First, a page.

- Some branches are more physically demanding and combat-oriented (the Marines), while others are more like civilians (the Air Force). You might have a rough time finding your comfy little spot, where you can ride things out. You might have expected to have a desk job, only to be out the field for months at a time, doing baby wipe showers (gentle on your ball sac, ineffective for your asshole), eating meals-ready-to-eat (MRE) three times a day, and doing exercises out in the rain and snow. As they say in the military, “Not the one you want.”
- You could miss promotions or have them delayed, regardless of how well you do with your tests, your time in service, time in grade, etc. If there are no open billets, you get no promotion. And, the higher up you go in rank, the less you’re doing your job and the more you become a “manager.”
- Your choice of duty station is often limited, especially during your first term of enlistment, where you’re sent where the greatest need is. And, you could be going straight into a unit that’s getting ready to deploy. Then, you repeat the process when you permanent change of station (PCS) to another unit, never catching a break. Worse, as many Iraq and Afghanistan folks abruptly experienced, you could be stop-lossed, where you’re stuck in your current unit and can’t PCS or ETS.) Lastly, with some branches (e.g., the Air Force), you could get stuck at the same base for years. Sometimes, you could get stuck at a remote base (e.g., Minot Air Force Base in North Dakota or Schofield Barracks in Hawaii) where little is going on or the cost of living is very high where you can’t do much on your piddling monthly pay.
- Even though you have a desk job while in garrison, you still could still be deployed and you could still see combat while deployed. (Again, this is the risk you accept when you go in.) Especially for Army and Marines, remember that, first and foremost, you’re infantry and have been trained to work as such when needed. Your job, no matter what non-combat role it is, comes second. Fortunately, if you have a job that’s mainly support, that will be your job during the deployment.
- Deployments, sadly, are a given in most branches of the military, though there’s a wide spread of different kinds. At bottom, “deployment” means “out of garrison” or “in the field, in a combat zone.” A field exercise near one’s garrison, either in the US or overseas, isn’t necessarily a deployment. Being in a combat zone, is a deployment. Since 2001, deployment has been equated with Iraq and Afghanistan, but soldiers, sailors, airmen, and even some Coasties, have been deployed to places such as Kosovo, Djibouti, Romania, Poland, and Saudi Arabia. Deployments last anywhere from just a few months, up to one year, depending on the service branch.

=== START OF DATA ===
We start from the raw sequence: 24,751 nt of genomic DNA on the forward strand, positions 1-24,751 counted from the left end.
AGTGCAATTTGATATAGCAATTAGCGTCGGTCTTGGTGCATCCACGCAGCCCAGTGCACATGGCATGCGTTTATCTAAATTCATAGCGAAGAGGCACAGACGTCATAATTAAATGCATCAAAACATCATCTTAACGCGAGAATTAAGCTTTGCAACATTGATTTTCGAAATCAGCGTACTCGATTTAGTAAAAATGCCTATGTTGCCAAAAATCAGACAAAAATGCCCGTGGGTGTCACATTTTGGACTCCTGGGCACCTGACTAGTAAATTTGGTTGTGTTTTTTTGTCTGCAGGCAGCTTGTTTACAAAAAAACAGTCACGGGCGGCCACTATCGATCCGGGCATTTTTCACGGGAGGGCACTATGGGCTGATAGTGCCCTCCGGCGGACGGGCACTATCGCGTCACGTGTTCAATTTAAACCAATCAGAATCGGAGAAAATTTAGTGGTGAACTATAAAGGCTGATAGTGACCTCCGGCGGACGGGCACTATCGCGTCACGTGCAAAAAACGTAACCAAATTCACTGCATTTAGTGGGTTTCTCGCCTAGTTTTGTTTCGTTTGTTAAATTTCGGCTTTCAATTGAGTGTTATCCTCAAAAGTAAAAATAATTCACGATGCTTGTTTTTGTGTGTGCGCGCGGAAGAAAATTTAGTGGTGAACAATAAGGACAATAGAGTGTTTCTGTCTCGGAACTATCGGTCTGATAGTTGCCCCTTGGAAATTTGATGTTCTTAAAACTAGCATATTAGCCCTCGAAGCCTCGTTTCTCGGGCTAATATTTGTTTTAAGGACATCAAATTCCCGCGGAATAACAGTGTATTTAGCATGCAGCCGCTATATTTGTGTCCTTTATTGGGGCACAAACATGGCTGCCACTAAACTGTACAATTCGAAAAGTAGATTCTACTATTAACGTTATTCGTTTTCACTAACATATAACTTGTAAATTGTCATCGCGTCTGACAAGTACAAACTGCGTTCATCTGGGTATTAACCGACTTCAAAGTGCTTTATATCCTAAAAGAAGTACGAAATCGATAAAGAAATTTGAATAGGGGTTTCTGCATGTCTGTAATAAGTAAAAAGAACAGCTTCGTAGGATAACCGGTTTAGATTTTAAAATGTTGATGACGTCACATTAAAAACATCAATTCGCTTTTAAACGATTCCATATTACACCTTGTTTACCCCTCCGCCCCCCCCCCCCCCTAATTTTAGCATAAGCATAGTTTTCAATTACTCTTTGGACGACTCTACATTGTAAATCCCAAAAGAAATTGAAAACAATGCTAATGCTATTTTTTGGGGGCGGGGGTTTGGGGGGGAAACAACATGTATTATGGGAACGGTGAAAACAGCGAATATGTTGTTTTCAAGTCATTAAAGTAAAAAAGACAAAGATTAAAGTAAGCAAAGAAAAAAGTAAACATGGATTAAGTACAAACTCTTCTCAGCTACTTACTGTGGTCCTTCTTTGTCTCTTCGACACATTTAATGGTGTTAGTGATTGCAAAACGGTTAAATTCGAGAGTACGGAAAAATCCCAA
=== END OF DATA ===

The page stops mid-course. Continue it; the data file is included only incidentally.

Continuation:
- Deployments are really where you embrace the suck. Though, I have to say, during my two deployments to Iraq, it wasn’t all bad. If you were on a large military base (e.g., Camp Victory in Iraq or Bagram Air Base in Afghanistan), you could get your own room with a small bed, air conditioning, a decent (but shared) shower, paid wifi, the Base Exchange (BX) and Post Exchange (PX), the DFAC (dining facility) with four meals a day and free-ish (i.e., taxpayer funded) food and drinks. You have morale, welfare, and recreation (MWR) tents where you can take out board games or cards, or watch DVDs. There are also gyms where you can work out 24/7. In short, you’re home away from home, if you modulate your standards accordingly.
- On the other hand, deployment could also mean being at a remote patrol base with no running water, pissing in a tube sticking out of the ground, shitting in a can (where, according to regulations, you have to mix the shit with diesel and then burn it), and coming under mortar attacks and small arms fire every day. Oh, and then there are the convoys racing down the road, trying to avoid IEDs and small arms fire. Fun times.
- Tons of stupid shit, done for no express purpose except that “it’s in the regulations” and because some NCO (especially the sergeant major (SGM) or equivalent), or officer, has nothing better to do and what he (or she) decides to do that moment is the most important thing. One salient example from my days in the Army is how soldiers had to wear berets all the time, unless they were in the field or in the motor pool. This started, according to my understanding, during then Army Chief of Staff Eric Shinseki’s term. The scuttlebutt I heard was that, to push a more “professional” veneer onto the military, all soldiers shifted from wearing patrol caps, which had been part of the uniform for many years, while in garrison to wearing berets. (Also part of the scuttlebutt was that Shinseki had financial interests with the company that manufactured the berets.) All during my time, I had to wear the beret except in the motor pool, and so had to carry around two hats with me all the time, switching the one for the other constantly.
- There’s lots of shitwork for enlisted to do. There will be many times when, both in garrison and while deployed, there’s, quite frankly, “nothing to do.” You’ve finished with your tasks and now you have some “free time.” Oh . . . oh . . . silly boy. No such thing, really. As lower enlisted, you’re “free labor” to dig ditches, clean out storage closets, be chauffeur to other personnel, drive Humvees and 5-ton trucks around, and be the pack animal. There’s always plenty to do in this department. It’s times like these when you wish that you were an officer, because they push paper and sit in meetings while in garrison. Other times, they walk the general’s dog.